In the US, Victoria’s Secret is undisputedly the best selling lingerie brand and boasts a huge, immensely popular, online shopping presence. The creator of bras with intriguing names like the “Miracle Bra” the only bra that apparently adjusts to let you create three levels of cleavage at the click of a button and the “Seamless Natural Miracle Bra”, seamless, liquid-filled cups create curves that look and feel like your own; the brand is also revered for its bevy of shapely models who grace the glossy pages of its catalogues.

In England, things have certainly changed, too. Roam the high streets of the capital city and chances are you’ll come across London’s legendary lingerie company, the delightfully named Agent Provocateur, a brand now synonymous with seduction, pleasure and the provocation of the senses. Founded in 1994 by Joseph Corre and Serena Rees, the brand offers trendy ladies a combination of serious eroticism and naughty exhibitionism in its ultra-glamorous, custom-made items. Indeed, its wicked array of kinky knickers, hosiery and strappy boudoir sandals have been snapped up with relish by the fashion editors of high street mags like Vogue, Elle and many more.

Another hip British label, Gossard, the creators of the incredible Wonderbra once caused near-riots on the streets with its no-holds-barred, £1-million poster advertising campaign flaunting the bold pay-off line, “Find Your G Spot”. Calling it the most exciting bra advertising concept ever, Gossard targeted the modern, liberated woman with a wicked sense of humor, actively encouraging the fairer sex to take control in the sack (so to speak) and implying that their ultra sexy lingerie leads to sensational results.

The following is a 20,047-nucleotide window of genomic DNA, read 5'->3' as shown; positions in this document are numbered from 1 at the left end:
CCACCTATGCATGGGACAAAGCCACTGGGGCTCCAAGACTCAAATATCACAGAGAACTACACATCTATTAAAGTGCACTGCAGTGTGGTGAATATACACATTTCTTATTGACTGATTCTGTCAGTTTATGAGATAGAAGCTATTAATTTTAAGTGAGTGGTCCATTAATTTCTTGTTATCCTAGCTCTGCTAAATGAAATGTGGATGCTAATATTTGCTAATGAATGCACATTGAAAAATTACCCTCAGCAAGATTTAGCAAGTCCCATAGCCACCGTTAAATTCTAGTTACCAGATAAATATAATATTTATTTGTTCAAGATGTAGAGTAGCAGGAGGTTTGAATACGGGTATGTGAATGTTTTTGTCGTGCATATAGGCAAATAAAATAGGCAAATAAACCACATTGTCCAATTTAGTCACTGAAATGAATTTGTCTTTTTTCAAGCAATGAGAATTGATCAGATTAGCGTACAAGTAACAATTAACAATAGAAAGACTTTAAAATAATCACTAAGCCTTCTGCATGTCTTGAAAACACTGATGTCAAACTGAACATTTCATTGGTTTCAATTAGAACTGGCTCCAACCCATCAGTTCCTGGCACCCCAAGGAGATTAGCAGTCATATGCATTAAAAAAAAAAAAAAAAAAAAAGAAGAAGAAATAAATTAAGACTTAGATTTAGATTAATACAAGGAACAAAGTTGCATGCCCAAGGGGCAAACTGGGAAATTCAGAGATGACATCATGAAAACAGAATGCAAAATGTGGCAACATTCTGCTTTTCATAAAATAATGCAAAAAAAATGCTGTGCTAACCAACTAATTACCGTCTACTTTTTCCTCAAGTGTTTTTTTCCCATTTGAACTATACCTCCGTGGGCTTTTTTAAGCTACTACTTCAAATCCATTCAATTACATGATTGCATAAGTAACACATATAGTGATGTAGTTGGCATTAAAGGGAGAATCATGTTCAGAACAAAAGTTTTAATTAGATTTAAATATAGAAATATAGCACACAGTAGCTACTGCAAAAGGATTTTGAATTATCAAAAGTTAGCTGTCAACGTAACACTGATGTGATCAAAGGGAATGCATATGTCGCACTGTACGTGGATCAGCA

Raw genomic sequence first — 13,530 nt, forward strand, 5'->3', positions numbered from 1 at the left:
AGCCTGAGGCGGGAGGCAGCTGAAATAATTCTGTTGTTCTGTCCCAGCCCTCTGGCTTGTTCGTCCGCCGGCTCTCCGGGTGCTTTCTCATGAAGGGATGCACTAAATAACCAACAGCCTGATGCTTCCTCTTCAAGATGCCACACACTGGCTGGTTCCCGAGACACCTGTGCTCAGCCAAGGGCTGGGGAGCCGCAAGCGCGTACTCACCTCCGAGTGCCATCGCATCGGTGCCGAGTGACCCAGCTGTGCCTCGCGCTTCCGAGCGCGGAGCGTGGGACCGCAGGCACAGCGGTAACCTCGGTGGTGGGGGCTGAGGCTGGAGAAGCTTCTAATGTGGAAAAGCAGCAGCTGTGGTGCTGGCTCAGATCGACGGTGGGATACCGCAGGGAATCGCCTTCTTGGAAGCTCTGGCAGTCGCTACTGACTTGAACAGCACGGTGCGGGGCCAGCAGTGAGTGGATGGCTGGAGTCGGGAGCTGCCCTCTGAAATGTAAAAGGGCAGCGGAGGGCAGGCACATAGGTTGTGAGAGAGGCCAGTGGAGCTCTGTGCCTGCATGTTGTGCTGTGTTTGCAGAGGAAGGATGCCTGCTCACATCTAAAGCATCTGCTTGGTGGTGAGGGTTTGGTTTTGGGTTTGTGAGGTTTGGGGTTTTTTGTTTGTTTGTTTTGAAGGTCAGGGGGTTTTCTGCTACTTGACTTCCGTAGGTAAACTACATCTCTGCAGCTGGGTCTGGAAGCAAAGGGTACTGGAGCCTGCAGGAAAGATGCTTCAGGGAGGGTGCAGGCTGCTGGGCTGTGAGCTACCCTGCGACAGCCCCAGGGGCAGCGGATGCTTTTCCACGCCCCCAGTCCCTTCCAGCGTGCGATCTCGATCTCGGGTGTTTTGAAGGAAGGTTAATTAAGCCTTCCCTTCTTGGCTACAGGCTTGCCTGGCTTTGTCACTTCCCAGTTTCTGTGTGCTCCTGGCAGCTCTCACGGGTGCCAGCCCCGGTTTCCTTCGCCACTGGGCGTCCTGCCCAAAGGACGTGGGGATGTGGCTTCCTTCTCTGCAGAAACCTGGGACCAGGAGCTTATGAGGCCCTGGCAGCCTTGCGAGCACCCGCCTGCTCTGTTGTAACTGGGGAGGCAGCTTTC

Maybe, they wanted to imply that Lingerie is the ultimate in female empowerment, inviting women to make use of their imagination and slip into an achievable fantasy. All of which reiterates the much-researched fact that women wear sexy lingerie for themselves and not just for mankind – men need be afraid, be very afraid!

And perhaps, while Underwear is, well, just plain underwear; sexless sounding and full of practical, good-common-sense connotation; Lingerie, on the other hand, is a word that lingers, full of pregnant possibility, on the lips, bringing a hot blush to the cheek and, often, a sparkle to the eye, as its soft-spoken syllables are pronounced.

Move aside, Naomi Campbell, Heidi Klum and Laetitia Casta - it's time for all other gals to also have some fun!

Friday, June 25, 2010

A Singles Night Out

If you're bored of being single, but haven't seen anyone you fancy in months, may be you should join a hip club and visit a Singles Night. Or at least that is what I advised a lovelorn friend of mine. And I did sort of help him find his love…I know it’s a hard job but someone's gotta do it.

You don't have to be sad and desperate to go to a Singles Night, you know. I know, because I recently did accompany my friend to an exclusive ‘VIP Only’ Singles Night party, and I am neither sad nor desperate. Most of the time, anyway.

Actually, this was a superior top of its class Singles Night. A joint venture between trendy cosmetic company and even trendier pub, our VIP pass plus a fat fun fee got me and my friend a plate of fish tikka, assorted chicken snacks, a couple of drinks, a host of singing waiters, masseurs, tarot readers and astrologers, good music and guaranteed up-close-and-personal attention from loads of (apparently) single women – young teens, 30 somethings, older goldies… the whole lot. Talk about value for money.